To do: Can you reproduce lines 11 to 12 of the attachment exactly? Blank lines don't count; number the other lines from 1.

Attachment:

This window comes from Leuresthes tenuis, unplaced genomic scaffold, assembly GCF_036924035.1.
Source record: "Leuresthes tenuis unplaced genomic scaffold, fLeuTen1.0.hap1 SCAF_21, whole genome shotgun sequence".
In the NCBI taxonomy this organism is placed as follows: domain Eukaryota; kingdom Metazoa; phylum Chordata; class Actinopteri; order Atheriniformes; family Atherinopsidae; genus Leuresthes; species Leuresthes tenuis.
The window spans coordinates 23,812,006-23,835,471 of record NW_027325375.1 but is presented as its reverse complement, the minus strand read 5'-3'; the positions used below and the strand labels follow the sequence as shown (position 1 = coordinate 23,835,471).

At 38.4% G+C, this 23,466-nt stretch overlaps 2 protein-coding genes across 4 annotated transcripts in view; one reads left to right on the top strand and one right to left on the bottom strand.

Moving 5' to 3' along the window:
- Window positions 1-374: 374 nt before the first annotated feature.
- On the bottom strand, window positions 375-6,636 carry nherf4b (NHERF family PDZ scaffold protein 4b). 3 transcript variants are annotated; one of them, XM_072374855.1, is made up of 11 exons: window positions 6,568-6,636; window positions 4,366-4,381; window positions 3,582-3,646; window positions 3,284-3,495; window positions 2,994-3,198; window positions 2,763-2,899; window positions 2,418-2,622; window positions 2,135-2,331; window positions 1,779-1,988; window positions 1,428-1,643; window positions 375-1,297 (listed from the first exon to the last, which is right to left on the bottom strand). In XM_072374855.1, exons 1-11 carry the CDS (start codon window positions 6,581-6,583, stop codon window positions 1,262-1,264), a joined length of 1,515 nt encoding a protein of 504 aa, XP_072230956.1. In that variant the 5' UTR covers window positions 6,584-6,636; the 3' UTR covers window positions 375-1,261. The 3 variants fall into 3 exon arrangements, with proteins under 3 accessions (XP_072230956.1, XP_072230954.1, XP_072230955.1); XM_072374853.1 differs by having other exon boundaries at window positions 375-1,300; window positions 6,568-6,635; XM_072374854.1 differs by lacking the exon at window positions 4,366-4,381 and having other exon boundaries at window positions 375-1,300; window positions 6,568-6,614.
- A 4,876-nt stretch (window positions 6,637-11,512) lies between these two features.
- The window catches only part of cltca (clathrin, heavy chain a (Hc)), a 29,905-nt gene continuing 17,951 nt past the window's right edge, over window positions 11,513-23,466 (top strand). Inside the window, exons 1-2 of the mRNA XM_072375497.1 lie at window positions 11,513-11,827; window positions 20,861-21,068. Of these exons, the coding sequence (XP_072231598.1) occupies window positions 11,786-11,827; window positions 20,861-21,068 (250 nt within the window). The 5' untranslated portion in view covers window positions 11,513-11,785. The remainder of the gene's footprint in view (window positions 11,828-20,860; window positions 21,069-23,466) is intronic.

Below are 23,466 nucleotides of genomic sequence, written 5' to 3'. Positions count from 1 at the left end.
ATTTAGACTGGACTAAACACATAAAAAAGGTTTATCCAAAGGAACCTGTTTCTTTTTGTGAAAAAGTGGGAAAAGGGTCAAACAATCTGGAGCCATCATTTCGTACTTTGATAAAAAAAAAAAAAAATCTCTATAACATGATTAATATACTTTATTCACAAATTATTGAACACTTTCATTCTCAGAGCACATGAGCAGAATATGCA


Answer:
Below are 23,466 nucleotides of genomic sequence, written 5' to 3'. Positions count from 1 at the left end.
ATTTAGACTGGACTAAACACATAAAAAAGGTTTATCCAAAGGAACCTGTTTCTTTTTGTGAAAAAGTGGGAAAAGGGTCAAACAATCTGGAGCCATCATTTCGTACTTTGATAAAAAAAAAAAAAAATCTCTATAACATGATTAATATACTTTATTCACAAATTATTGAACACTTTCATTCTCAGAGCACATGAGCAGAATATGCA